Groups supports injured and ill military members, veterans, first responders and their families
A Canadian mental-health charity announced Tuesday in Halifax it will spend $300,000 this year to train 25 PTSD service dogs and pair them with veterans and first responders who need the support.
“With the support of Canadians … you will see dogs that have been cleared to the highest standards we currently have and will meet the coming national standards when they are released,” said Phil Ralph, national program director of Wounded Warriors Canada.
The Canadian General Standards Board, a federal government organization, has been holding meetings as it develops standards governing service dogs.
There were 15 service dogs and their handlers at the announcement by Wounded Warriors, a group which supports ill and injured Canadian Armed Forces members, veterans, first responders and their families.
Medric Cousineau, a veteran and co-founder of Paws Fur Thought — an organization that works to pair PTSD service dogs with veterans and first responders in need — said the announcement is “huge.”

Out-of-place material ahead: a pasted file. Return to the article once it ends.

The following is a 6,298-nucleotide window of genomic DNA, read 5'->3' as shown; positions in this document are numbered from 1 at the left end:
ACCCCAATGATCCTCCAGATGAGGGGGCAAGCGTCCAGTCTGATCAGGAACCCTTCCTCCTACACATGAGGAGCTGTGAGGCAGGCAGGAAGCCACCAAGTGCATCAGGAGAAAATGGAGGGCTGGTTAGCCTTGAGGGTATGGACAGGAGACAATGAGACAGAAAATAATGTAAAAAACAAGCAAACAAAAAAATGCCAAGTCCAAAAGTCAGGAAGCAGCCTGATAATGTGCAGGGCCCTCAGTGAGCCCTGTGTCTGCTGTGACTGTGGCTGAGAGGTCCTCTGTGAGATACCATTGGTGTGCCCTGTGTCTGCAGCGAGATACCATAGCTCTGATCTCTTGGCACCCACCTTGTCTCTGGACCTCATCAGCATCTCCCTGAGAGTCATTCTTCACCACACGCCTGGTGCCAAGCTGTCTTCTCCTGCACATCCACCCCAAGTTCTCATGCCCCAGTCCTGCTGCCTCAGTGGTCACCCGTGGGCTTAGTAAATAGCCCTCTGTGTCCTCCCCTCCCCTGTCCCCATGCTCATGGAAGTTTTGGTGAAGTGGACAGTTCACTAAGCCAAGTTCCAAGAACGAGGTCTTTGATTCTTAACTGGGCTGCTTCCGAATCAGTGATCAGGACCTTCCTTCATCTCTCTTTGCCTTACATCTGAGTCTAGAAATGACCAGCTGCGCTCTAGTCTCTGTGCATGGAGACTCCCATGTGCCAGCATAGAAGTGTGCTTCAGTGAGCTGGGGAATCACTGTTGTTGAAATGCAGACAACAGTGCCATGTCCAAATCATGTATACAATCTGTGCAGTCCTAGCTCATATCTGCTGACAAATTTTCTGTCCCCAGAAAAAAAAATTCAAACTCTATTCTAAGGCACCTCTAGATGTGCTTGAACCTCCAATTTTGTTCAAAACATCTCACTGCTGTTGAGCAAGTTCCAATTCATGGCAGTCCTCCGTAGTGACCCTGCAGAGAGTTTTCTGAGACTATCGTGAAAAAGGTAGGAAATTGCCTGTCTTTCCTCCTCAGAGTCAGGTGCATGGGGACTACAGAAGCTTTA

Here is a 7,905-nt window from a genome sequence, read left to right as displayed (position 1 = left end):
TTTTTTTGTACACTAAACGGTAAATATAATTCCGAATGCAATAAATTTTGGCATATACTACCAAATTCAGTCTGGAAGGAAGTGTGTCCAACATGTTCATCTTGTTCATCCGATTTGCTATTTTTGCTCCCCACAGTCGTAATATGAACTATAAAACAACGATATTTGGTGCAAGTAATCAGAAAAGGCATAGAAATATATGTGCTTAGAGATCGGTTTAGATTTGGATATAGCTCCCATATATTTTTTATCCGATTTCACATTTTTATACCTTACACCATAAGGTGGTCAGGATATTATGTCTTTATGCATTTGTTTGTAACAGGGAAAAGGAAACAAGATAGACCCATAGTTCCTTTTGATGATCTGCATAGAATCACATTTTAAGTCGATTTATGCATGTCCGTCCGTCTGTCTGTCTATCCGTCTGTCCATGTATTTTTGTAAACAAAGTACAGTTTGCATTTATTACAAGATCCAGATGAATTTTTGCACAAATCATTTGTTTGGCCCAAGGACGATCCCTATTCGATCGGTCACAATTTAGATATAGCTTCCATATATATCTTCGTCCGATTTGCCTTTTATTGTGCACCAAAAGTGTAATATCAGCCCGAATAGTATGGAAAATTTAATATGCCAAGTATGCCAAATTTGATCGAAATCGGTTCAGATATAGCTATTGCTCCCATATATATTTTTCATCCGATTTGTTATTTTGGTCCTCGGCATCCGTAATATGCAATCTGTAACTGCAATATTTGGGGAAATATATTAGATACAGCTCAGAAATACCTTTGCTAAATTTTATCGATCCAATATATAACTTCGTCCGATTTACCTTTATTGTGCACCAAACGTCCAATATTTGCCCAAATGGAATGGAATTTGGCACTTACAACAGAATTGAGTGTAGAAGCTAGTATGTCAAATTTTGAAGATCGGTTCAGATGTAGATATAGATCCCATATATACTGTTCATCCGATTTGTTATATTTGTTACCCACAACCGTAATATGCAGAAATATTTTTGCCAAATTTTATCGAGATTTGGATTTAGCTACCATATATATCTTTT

“It lays the framework for future expansion that will allow us to further deliver on our mandate,” said Cousineau.
Cousineau brought his service dog, Thai, a yellow Labrador retriever, to the announcement.
Before being paired with Thai, Cousineau said he struggled from PTSD, dissociative episodes, panic, anxiety, addiction and night terrors for more than 20 years.
“These dogs, they open doors. They allow us to do things and I’m so lucky because there could have been a much different outcome to this story, a very dark outcome that would sadly end with an obituary,” said Cousineau.